On Saturday, Melissa Harris Perry used her weekly “letter” to address out-going North Carolina Governor Bev Purdue.
Her request? Pardon the Wilmington 10 — nine men and a woman who in 1972 were convicted of arson in a case that many saw as government overreach against civil rights activists.
From the MHP Show blog:
Gov. Perdue, it is time to pardon the Wilmington Ten.
As you know, in 1972, nine young African-American men and one white woman were wrongly convicted of firebombing a Wilmington grocery store during civil rights protests. Most of the Wilmington Ten were just teenagers at the time. But despite shaky evidence, the young musicians, students and activists were sentenced to a total of 282 years in prison.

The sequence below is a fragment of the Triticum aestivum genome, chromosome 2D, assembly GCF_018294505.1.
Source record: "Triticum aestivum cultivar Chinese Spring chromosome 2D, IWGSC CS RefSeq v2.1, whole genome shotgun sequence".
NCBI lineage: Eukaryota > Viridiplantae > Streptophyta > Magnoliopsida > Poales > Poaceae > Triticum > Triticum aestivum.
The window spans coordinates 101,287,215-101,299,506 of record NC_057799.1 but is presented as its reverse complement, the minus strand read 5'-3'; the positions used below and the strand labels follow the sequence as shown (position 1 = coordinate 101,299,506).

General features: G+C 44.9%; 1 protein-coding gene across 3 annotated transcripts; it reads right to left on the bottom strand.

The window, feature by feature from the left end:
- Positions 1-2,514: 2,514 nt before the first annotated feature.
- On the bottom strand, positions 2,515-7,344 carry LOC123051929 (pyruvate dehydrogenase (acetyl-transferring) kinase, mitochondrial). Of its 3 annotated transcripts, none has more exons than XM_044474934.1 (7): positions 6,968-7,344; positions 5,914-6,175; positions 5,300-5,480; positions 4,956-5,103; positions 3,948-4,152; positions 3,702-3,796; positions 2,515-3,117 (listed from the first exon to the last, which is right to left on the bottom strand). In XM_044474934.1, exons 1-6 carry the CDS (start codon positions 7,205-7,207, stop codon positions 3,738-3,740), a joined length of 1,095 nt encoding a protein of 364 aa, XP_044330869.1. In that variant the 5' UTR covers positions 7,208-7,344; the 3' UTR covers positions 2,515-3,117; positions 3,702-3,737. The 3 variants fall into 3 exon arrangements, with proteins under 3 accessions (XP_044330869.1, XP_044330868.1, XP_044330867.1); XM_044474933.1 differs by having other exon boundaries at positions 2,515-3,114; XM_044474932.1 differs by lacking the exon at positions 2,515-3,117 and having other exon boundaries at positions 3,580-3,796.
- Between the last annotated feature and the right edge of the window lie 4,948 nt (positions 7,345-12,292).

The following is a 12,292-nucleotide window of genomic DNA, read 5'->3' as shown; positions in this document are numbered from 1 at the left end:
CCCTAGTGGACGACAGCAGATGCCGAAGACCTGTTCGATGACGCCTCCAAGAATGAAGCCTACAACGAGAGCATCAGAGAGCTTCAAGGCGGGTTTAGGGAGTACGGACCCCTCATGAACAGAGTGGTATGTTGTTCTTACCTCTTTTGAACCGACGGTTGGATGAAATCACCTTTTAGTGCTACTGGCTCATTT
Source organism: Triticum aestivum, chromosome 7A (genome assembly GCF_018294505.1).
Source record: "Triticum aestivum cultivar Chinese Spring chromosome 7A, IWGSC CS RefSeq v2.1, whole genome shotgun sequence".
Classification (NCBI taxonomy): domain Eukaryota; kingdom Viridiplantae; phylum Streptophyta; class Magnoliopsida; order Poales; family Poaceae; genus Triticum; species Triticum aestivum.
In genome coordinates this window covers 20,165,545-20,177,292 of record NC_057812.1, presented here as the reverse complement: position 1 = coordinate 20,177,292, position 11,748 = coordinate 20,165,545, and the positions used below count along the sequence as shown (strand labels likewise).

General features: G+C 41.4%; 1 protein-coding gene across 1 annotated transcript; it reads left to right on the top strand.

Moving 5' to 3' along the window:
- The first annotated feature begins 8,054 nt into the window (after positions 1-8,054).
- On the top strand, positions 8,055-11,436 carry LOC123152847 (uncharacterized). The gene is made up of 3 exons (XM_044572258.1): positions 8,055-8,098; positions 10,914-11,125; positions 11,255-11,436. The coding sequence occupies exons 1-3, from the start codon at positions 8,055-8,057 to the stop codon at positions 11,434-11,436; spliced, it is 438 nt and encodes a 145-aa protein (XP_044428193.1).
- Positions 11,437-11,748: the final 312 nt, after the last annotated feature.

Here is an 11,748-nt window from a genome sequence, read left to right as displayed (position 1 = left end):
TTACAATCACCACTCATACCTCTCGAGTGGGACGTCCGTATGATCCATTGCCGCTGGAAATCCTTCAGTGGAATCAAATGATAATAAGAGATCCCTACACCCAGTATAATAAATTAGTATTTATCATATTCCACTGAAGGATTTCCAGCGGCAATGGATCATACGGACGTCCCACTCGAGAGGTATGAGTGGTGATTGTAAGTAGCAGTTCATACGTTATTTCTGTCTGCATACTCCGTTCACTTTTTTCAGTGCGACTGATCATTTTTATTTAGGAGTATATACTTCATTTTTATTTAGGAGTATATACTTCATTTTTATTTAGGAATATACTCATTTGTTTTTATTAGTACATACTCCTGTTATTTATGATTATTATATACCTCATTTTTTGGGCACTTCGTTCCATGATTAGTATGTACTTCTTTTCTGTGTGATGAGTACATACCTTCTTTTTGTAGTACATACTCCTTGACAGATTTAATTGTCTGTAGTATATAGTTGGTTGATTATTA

Gov. Perdue you once stated that “there’s nobody in America…who could say that trial was fair or that there wasn’t some kind of undercurrent or overt racism involved in the jury selection.”
Indeed, it was so overt that by 1977, at least three witnesses had recanted their testimony. And in 1980, the U.S. Court of Appeals overturned the convictions of the Wilmington Ten–noting that the chief witness lied on the stand and that prosecutors concealed evidence.
Read the whole letter here.